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Os parietale partitum: exploring the prevalence of this trait in four contemporary populations

Almeida Prado, Patricia S, García-Donas, Julieta G., Langstaff, Hellen, Cunha, Eugenia, Kyriakou, Paula, Kranioti, Elena F (2016) Os parietale partitum: exploring the prevalence of this trait in four contemporary populations. Journal of Comparative Journal Anatomy, 67 (4). pp. 261-272. ISSN 0018-442X. E-ISSN 1618-1301. (doi:10.1016/j.jchb.2016.04.001) (The full text of this publication is not currently available from this repository. You may be able to access a copy if URLs are provided)

The full text of this publication is not currently available from this repository. You may be able to access a copy if URLs are provided. (Contact us about this Publication)
Official URL
https://doi.org/10.1016/j.jchb.2016.04.001

Abstract

Os parietale partitum is a variable segmentation of the parietal bone. This manifests as a parietal division in the anteroposterior or superoinferior planes that is separated by an unusual suture and can be complete or incomplete. The existence of parietal divisions was observed and documented more than 260 years ago. The main objectives of this paper are to record the incidence of this rare trait in four modern populations with no previous records of it and provide a review of the literature. Four contemporary skeletal collections from Crete (Greece), Limassol (Cyprus), Coimbra (Portugal) and Salvador (Brazil) were assessed by the authors of this paper for non-metric cranial traits. Out of 711 skulls, only three cases of parietal division were found and all three originated from the Cypriot collection. These three cases were anatomically analyzed, showing that all three cases were adult females and showed unilateral expression of the trait. Two skulls showed superoinferior division, and the third case showed anteroposterior division. Numerous other cranial non-metric traits were found in these three skulls. Based on the cemetery archives, there seems to be no genetic link between the individuals bearing this trait. Further genetic analysis is suggested in order to verify this conclusion.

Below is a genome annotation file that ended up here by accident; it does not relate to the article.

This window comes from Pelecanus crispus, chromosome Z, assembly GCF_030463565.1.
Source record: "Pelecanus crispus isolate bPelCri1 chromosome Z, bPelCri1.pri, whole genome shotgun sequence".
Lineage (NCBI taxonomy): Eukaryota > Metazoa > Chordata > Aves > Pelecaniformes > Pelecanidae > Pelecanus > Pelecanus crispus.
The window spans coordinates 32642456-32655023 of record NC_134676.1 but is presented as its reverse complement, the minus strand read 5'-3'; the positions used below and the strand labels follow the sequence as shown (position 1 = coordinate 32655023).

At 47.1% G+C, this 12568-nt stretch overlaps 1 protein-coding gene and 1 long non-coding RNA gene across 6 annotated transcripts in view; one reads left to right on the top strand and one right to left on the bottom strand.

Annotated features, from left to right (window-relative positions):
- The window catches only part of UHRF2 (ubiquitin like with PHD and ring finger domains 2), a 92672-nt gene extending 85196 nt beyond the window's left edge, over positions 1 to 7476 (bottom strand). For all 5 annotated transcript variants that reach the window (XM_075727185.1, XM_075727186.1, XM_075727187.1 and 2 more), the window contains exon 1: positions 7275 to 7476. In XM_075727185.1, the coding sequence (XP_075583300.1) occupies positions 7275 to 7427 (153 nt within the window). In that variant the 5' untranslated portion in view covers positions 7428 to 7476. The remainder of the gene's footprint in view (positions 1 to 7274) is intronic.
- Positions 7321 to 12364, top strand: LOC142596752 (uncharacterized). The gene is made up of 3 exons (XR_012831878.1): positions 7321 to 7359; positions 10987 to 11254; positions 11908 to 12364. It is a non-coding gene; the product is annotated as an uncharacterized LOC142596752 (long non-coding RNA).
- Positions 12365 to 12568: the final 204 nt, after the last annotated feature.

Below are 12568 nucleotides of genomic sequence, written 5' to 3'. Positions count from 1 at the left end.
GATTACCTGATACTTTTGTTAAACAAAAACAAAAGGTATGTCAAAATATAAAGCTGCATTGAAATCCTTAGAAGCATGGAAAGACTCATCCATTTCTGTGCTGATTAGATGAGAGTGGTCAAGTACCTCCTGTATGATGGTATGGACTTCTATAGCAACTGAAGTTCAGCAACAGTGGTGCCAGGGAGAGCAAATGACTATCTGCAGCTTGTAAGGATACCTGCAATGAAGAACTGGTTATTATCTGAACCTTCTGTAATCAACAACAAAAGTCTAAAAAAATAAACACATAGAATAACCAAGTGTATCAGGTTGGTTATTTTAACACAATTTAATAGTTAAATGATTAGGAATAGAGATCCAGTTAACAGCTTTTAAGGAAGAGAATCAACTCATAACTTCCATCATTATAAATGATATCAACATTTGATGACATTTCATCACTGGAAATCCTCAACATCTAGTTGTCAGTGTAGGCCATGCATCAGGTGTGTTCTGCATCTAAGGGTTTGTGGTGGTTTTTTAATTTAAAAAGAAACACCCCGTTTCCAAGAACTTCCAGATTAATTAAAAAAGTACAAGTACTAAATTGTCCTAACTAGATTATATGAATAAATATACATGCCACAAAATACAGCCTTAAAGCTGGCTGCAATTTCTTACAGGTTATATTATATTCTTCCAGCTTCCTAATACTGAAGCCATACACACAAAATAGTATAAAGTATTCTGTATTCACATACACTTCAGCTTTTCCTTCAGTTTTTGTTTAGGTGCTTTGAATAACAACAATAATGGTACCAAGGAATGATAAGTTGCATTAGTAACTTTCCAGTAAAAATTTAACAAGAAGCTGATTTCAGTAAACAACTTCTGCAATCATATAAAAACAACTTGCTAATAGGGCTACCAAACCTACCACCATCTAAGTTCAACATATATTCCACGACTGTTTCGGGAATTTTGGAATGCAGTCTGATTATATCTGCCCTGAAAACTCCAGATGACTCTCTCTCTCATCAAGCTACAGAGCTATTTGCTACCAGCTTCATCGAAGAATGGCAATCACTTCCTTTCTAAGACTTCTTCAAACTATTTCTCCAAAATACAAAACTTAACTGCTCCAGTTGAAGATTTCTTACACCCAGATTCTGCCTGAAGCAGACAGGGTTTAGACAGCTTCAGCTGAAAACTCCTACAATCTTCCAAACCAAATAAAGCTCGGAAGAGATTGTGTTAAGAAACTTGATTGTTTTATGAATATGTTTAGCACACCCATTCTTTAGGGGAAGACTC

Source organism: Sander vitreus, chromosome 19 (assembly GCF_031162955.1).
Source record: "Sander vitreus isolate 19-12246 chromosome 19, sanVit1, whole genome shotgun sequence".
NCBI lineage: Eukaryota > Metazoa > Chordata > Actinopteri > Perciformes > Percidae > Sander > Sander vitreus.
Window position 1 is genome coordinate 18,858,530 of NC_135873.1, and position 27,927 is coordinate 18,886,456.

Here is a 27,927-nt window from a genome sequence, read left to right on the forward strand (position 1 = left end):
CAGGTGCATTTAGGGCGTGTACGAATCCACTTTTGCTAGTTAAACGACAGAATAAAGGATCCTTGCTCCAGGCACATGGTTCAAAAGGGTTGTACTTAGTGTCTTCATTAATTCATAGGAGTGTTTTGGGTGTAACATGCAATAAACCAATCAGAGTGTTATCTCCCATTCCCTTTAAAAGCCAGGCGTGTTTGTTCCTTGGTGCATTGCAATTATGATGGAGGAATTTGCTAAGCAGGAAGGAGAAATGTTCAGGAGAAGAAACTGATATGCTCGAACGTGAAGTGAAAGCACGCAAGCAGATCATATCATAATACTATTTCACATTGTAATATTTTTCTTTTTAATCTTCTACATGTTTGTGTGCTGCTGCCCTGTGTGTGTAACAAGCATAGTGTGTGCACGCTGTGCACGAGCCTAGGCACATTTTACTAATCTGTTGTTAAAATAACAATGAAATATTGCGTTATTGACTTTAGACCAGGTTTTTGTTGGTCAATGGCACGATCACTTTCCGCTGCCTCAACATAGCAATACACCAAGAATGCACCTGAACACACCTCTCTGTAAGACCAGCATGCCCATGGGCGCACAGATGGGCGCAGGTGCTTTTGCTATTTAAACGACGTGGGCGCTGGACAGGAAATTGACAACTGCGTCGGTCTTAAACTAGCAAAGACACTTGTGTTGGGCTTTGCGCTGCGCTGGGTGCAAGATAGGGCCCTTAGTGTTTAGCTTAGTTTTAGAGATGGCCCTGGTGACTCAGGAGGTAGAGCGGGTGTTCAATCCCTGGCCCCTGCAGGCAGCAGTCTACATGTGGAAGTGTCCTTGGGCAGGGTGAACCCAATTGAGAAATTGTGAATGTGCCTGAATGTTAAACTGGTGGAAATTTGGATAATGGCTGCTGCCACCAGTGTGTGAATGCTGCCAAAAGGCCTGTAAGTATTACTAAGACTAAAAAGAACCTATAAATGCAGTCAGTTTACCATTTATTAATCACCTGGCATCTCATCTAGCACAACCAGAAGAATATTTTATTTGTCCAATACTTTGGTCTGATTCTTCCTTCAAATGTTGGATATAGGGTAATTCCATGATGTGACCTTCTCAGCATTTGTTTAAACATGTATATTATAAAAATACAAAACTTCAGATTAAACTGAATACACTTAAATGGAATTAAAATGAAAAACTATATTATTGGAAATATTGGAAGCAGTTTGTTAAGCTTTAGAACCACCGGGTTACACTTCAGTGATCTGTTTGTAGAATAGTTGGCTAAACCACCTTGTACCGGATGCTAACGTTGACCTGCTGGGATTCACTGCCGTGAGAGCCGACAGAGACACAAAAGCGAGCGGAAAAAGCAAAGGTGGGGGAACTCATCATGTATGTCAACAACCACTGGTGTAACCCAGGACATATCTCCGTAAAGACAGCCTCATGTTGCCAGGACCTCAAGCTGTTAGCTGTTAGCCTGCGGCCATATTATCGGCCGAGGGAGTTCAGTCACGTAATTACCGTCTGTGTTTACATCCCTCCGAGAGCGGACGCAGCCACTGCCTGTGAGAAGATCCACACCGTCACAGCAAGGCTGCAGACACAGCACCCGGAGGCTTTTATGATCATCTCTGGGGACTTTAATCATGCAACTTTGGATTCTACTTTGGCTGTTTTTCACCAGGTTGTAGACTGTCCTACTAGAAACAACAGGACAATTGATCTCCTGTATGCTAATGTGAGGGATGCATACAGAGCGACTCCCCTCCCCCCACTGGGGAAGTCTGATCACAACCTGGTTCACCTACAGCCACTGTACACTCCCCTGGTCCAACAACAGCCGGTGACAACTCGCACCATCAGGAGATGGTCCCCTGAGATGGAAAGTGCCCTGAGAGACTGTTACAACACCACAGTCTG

Item Type: Article
DOI/Identification number: 10.1016/j.jchb.2016.04.001
Uncontrolled keywords: population variation, non-metric traits, anatomy, skulls
Subjects: Q Science > Q Science (General)
Q Science > QM Human anatomy
Divisions: Faculties > Social Sciences > School of Anthropology and Conservation
Faculties > Social Sciences > School of Anthropology and Conservation > Biological Anthropology
Depositing User: Julieta Garcia Donas
Date Deposited: 05 Nov 2018 18:56 UTC
Last Modified: 29 May 2019 21:24 UTC
Resource URI: https://kar.kent.ac.uk/id/eprint/69939 (The current URI for this page, for reference purposes)
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